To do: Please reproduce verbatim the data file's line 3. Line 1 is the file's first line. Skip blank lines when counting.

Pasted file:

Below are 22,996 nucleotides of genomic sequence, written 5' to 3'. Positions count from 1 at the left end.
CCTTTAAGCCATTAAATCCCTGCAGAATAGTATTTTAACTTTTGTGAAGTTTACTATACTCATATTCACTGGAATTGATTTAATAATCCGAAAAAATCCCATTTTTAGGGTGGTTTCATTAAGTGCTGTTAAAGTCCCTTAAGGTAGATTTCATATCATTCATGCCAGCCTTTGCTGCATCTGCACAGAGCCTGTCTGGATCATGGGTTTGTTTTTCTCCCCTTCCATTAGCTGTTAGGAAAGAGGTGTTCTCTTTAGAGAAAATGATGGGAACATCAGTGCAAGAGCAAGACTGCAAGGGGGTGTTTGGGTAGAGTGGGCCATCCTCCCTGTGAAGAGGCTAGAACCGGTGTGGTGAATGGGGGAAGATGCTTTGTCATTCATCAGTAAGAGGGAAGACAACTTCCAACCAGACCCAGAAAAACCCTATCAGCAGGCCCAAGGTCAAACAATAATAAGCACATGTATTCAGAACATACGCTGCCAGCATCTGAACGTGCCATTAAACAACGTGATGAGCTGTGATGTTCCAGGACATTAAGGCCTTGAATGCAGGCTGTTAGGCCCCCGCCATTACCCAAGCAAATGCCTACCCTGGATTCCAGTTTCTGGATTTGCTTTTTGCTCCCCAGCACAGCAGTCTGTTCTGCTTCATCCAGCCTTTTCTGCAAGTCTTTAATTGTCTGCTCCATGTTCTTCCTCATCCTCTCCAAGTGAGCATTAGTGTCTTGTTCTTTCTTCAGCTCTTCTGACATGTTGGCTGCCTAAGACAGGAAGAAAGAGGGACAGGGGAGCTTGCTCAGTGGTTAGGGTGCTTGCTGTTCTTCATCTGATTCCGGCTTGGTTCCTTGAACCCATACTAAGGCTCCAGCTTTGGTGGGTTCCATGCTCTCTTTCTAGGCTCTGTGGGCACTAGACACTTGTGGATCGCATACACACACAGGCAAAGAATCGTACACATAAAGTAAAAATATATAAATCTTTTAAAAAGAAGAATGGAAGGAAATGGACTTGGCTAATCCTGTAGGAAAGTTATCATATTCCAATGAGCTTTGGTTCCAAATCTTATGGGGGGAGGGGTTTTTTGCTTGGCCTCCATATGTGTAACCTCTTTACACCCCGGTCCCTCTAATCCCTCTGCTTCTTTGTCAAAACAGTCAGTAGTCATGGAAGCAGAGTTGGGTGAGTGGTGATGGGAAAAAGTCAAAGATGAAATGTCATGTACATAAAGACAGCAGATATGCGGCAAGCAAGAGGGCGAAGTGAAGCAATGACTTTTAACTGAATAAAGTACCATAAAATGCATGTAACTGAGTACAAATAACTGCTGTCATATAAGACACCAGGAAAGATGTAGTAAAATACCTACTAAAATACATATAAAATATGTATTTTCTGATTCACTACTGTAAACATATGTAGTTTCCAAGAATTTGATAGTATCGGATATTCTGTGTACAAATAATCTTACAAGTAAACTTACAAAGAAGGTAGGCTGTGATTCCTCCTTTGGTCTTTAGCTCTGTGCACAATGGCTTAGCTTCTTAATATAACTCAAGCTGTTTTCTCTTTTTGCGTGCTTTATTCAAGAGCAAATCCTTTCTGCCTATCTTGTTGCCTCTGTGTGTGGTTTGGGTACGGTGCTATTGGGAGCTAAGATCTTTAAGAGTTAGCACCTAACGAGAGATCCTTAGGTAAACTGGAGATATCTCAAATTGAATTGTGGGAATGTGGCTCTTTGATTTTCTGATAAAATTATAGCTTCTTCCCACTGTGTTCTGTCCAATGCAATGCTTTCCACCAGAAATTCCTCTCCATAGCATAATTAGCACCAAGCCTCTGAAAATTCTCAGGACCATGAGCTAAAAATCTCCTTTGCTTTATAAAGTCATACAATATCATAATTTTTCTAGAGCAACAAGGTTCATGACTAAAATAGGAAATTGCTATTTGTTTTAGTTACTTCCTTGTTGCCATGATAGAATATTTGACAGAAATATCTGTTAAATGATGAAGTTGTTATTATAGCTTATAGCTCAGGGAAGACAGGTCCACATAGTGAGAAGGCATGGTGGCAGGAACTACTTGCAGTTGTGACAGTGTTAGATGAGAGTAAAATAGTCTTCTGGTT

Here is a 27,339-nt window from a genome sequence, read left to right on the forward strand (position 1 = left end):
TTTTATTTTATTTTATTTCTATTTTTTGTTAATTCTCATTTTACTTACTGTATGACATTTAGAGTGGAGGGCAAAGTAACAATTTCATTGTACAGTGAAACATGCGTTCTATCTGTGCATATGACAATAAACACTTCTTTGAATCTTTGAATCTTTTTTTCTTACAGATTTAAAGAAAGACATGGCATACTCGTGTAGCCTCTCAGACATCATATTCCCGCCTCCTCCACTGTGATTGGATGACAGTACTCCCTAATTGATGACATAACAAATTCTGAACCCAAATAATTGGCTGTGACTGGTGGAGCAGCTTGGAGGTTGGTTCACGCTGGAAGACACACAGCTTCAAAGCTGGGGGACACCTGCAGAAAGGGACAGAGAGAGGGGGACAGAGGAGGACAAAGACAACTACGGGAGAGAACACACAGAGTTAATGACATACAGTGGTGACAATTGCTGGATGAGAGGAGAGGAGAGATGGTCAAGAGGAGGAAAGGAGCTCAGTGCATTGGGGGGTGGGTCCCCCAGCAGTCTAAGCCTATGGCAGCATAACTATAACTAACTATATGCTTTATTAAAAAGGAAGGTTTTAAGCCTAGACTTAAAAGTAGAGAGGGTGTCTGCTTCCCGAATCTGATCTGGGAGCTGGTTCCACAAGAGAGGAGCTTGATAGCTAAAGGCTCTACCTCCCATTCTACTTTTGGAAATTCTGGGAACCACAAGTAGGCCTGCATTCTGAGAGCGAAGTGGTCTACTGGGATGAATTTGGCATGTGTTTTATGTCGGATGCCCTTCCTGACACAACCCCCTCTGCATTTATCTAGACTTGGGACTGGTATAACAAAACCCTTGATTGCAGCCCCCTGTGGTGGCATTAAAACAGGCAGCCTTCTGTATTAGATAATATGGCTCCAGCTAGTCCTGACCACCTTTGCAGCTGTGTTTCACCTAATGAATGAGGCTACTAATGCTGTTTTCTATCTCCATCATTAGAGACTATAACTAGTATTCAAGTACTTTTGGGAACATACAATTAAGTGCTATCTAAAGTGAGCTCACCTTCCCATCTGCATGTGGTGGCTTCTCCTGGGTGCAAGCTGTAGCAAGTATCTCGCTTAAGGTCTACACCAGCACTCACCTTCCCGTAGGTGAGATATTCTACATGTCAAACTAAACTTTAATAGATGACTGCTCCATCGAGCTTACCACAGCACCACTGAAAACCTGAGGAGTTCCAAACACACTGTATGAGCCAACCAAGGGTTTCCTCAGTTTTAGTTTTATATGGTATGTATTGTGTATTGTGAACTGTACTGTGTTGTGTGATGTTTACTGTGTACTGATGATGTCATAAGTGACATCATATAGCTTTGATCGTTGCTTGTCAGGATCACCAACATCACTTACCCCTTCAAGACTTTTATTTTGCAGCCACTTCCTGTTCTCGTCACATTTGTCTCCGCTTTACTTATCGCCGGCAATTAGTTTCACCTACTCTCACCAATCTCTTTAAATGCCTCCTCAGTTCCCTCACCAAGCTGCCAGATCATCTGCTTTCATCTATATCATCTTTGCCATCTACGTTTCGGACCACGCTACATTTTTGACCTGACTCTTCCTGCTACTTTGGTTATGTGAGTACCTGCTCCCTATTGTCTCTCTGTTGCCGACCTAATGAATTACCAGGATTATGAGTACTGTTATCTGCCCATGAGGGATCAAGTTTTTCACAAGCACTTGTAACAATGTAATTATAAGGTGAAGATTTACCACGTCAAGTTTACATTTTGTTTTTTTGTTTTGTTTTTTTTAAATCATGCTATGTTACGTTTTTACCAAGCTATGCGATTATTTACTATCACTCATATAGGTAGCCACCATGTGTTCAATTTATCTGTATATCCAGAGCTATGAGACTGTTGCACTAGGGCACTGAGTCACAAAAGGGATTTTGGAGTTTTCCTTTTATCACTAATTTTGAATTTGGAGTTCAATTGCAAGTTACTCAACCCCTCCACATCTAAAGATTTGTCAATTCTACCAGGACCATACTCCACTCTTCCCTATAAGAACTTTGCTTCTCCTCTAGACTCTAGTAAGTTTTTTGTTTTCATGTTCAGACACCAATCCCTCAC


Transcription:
Here is a 27,339-nt window from a genome sequence, read left to right on the forward strand (position 1 = left end):